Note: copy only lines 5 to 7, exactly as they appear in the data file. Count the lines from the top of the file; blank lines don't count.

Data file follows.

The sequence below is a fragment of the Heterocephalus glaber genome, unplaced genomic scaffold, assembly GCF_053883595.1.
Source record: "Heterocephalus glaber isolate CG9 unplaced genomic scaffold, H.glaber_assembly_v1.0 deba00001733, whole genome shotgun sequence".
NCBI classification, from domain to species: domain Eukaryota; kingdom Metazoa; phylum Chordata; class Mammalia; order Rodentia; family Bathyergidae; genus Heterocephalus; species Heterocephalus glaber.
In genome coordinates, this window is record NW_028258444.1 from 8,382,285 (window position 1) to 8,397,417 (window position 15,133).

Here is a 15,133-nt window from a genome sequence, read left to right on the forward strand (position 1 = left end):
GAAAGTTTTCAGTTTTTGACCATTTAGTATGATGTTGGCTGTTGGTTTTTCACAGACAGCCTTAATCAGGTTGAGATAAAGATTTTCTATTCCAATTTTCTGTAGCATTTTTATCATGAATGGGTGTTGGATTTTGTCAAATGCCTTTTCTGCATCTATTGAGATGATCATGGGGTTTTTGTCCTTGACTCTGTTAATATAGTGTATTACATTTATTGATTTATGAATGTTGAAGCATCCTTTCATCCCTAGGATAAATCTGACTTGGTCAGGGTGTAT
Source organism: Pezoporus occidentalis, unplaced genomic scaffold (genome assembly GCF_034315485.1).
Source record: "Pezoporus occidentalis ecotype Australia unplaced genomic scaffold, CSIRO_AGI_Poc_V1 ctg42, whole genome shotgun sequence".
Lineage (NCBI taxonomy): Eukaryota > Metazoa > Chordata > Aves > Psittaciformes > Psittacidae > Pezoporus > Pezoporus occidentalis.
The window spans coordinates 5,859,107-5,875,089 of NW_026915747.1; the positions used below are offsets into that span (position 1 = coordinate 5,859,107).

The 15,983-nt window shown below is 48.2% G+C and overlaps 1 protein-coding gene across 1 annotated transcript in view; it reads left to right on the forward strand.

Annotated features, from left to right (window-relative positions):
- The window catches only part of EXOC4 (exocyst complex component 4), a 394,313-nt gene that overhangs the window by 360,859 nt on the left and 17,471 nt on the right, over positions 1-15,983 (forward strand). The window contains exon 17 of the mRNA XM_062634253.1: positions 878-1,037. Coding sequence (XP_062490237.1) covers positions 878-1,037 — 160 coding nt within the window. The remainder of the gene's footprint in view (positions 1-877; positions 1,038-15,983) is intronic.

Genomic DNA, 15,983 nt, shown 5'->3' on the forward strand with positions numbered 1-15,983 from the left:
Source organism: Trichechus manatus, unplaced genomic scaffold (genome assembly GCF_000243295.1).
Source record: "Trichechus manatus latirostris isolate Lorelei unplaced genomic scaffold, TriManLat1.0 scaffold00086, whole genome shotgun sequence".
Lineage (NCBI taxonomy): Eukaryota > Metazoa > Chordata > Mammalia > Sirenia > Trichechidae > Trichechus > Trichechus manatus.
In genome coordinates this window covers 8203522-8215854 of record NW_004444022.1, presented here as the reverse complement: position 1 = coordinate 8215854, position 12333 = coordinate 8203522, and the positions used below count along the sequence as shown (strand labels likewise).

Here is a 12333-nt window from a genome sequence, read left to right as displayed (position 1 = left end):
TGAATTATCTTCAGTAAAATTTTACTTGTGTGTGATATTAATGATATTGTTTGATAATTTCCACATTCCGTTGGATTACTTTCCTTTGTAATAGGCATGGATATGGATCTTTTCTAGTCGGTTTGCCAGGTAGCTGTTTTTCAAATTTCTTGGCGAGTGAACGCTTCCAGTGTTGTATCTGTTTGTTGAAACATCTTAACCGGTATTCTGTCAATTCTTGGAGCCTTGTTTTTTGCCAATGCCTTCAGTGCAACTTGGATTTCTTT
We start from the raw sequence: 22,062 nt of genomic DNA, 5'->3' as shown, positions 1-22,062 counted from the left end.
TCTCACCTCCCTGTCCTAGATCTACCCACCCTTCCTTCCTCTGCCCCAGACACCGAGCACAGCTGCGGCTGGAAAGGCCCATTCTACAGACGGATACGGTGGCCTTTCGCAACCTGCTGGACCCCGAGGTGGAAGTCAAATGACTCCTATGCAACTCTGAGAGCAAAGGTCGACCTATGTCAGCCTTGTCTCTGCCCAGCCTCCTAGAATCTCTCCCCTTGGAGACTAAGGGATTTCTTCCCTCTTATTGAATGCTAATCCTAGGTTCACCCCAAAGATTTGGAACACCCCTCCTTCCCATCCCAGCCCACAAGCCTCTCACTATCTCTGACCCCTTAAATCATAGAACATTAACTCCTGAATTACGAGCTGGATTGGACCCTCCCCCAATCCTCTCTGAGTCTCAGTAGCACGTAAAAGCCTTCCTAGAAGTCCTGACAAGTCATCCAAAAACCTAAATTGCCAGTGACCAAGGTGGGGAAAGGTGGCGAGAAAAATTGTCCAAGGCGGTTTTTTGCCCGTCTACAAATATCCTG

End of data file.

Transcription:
Here is a 15,133-nt window from a genome sequence, read left to right on the forward strand (position 1 = left end):
GAAAGTTTTCAGTTTTTGACCATTTAGTATGATGTTGGCTGTTGGTTTTTCACAGACAGCCTTAATCAGGTTGAGATAAAGATTTTCTATTCCAATTTTCTGTAGCATTTTTATCATGAATGGGTGTTGGATTTTGTCAAATGCCTTTTCTGCATCTATTGAGATGATCATGGGGTTTTTGTCCTTGACTCTGTTAATATAGTGTATTACATTTATTGATTTATGAATGTTGAAGCATCCTTTCATCCCTAGGATAAATCTGACTTGGTCAGGGTGTAT
Source organism: Pezoporus occidentalis, unplaced genomic scaffold (genome assembly GCF_034315485.1).